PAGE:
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Lime a bright flavor for morning scones

A light lime-juice glaze is drizzled on the warm scones, which are not too sweet. (Photos: Kathy Morrison)

Recipe: Yogurt helps keep these baked goodies moist and fluffy

Most Sundays I bake something to go with coffee and the larger paper. Scones are part of that repertoire, even though so many scone recipes result in heavy, crumbly, over-glazed wedges. However, searching for something different a few years ago, I found a recipe that uses yogurt to lighten and moisten the end result.

Since then I’ve played around with the ingredients quite a bit and found that using citrus in it is my favorite variation. Lemons are great, but pretty common in scones. Why aren’t limes used more? They’re in season now, too. Well, the results below are my answer to that.

I’ve made this recipe a couple of times this winter. In one I relied on the easy-to-find Mexican green limes folks buy for guacamole and margaritas. Another used some sweet limes I ran across at the farmers market a few weeks ago. These yellow citrus fruits ( Citrus limettioides ) look more like Meyer lemons, are really juicy, and have a sweet floral note I’d never tasted before in citrus. If you can find some, try them -- they’re quite wonderful.

One more note: This recipe adapts well to mix-ins, as long as you don’t overdo it. The scones are fluffy, almost like biscuits, and you want to add a little texture without weighing them down.

Fluffy lime scones
Makes 8 large wedges or 12 smaller ones
I used a tart lime and unsweetened shredded coconut in the
most recent version of this recipe.


Zest from 1 lime
2 cups unbleached all-purpose flour
2 teaspoons baking powder
¼ teaspoon salt
3 tablespoons granulated sugar
Optional mix-in: 2 tablespoons poppy seeds OR 3 tablespoons unsweetened shredded coconut OR ¼ cup finely chopped dried cherries
5 tablespoons cold unsalted butter, cut into ½-inch chunks
1 egg
1 cup plain low-fat or whole milk yogurt
¼ teaspoon vanilla extract
1 ½ teaspoons fresh lime juice


1 tablespoon fresh lime juice
¼ cup powdered sugar


Heat oven to 400 degrees F.

Zest the lime and stir the zest into the flour in a large bowl. Add the baking powder, salt, sugar and any mix-in that you’re using. Using a pastry blender or two knives, cut in the butter until the mixture looks fairly evenly bumpy and the butter chunks are about the size of peas. (A few slightly larger ones are OK.)

Cut the zested lime in half and juice both halves. Set juice aside for now.

In a medium bowl or large measuring cup, beat the egg and the yogurt together with a fork. Blend in the vanilla extract and 1 ½ teaspoons of fresh lime juice.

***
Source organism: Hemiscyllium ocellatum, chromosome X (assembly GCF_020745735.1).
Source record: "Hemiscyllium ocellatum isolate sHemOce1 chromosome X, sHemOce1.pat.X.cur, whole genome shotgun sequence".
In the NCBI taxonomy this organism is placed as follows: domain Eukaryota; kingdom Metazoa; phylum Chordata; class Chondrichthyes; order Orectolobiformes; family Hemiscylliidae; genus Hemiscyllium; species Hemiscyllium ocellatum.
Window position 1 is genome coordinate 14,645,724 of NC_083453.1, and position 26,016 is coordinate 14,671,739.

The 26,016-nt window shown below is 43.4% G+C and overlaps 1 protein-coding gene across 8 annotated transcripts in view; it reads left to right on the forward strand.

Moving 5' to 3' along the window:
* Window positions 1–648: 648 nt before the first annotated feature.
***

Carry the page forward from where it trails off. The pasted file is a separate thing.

Cut the butter into the flour mixture.

Blend the yogurt mixture into the flour mixture until all the flour is incorporated but the dough still looks somewhat shaggy. Don’t overmix the dough.

On a floured pastry cloth, turn out the dough and knead it gently eight times, working it into a 1-inch-high round. Dip a large sharp knife into flour and cut the round into 8 or 12 even wedges.

Gently transfer wedges to a parchment-lined insulated cookie sheet (or on top of two regular cookie sheets that fit together). The wedges can be positioned in a round that will bake together, or separated to form more defined edges.

Bake the scones 20 minutes or until they are fully golden brown. Remove the pan to a cooling rack. Mix the glaze ingredients together and drizzle the glaze over the still-warm scones.


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A recipe for preparing delicious meals from the bounty of the garden.


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Dig In: Garden Checklist

For week of March 19:

Spring will start a bit soggy, but there’s still plenty to do between showers:

* Fertilize roses, annual flowers and berries as spring growth begins to appear.

* Watch out for aphids. Wash off plants with strong blast from the hose.

* Pull weeds now! Don’t let them get started. Take a hoe and whack them as soon as they sprout.

* Prepare summer vegetable beds. Spade in compost and other amendments.

* Prune and fertilize spring-flowering shrubs after bloom.

* Feed camellias at the end of their bloom cycle. Pick up browned and fallen flowers to fight blossom blight.

* Feed citrus trees as they start to blossom.

* Cut back and fertilize perennial herbs to encourage new growth.

* Seed and renovate the lawn (if you still have one). Feed cool-season grasses such as bent, blue, rye and fescue with a slow-release fertilizer. Check the irrigation system and perform maintenance. Make sure sprinkler heads are turned toward the lawn, not the sidewalk.

* In the vegetable garden, transplant lettuce and kale.

* Seed chard and beets directly into the ground.

* Plant summer bulbs, including gladiolus, tuberous begonias and callas. Also plant dahlia tubers.

* Shop for perennials. Many varieties are available in local nurseries and at plant events. They can be transplanted now while the weather remains relatively cool.

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